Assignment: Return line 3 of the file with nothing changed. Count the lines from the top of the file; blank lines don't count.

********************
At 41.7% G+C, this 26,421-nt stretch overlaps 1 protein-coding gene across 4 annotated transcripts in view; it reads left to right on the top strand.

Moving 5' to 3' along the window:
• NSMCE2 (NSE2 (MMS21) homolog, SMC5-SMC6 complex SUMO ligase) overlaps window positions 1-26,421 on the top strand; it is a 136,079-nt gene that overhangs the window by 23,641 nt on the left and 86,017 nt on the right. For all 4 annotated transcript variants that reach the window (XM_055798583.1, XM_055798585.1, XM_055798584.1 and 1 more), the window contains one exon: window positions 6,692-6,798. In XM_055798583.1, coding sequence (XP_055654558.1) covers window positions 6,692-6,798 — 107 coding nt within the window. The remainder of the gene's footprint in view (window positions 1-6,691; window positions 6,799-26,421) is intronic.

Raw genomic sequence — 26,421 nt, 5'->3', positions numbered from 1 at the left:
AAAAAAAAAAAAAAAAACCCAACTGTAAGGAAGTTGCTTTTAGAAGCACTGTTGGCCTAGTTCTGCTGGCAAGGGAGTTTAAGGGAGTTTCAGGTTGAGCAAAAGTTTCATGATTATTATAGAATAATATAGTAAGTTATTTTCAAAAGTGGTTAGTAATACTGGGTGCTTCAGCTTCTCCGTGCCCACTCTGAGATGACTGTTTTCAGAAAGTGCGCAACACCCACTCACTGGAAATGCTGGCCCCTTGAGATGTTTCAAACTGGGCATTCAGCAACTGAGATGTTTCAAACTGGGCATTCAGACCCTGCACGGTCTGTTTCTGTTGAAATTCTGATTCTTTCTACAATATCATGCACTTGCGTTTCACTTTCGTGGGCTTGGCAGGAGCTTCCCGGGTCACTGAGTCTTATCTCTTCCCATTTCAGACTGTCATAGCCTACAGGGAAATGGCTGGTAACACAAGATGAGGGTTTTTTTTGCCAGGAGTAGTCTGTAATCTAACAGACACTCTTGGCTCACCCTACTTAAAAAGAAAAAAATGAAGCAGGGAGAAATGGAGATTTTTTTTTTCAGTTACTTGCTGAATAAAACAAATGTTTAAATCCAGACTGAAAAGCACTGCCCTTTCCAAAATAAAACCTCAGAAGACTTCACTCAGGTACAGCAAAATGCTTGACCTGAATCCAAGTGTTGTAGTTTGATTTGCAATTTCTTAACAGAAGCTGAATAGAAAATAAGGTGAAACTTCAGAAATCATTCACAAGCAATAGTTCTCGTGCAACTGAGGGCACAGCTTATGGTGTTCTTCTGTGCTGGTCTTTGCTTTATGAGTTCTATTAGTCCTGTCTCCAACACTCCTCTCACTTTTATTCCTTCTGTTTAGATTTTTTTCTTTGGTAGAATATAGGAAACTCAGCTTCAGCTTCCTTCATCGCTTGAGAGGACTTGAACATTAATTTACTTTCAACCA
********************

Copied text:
• NSMCE2 (NSE2 (MMS21) homolog, SMC5-SMC6 complex SUMO ligase) overlaps window positions 1-26,421 on the top strand; it is a 136,079-nt gene that overhangs the window by 23,641 nt on the left and 86,017 nt on the right. For all 4 annotated transcript variants that reach the window (XM_055798583.1, XM_055798585.1, XM_055798584.1 and 1 more), the window contains one exon: window positions 6,692-6,798. In XM_055798583.1, coding sequence (XP_055654558.1) covers window positions 6,692-6,798 — 107 coding nt within the window. The remainder of the gene's footprint in view (window positions 1-6,691; window positions 6,799-26,421) is intronic.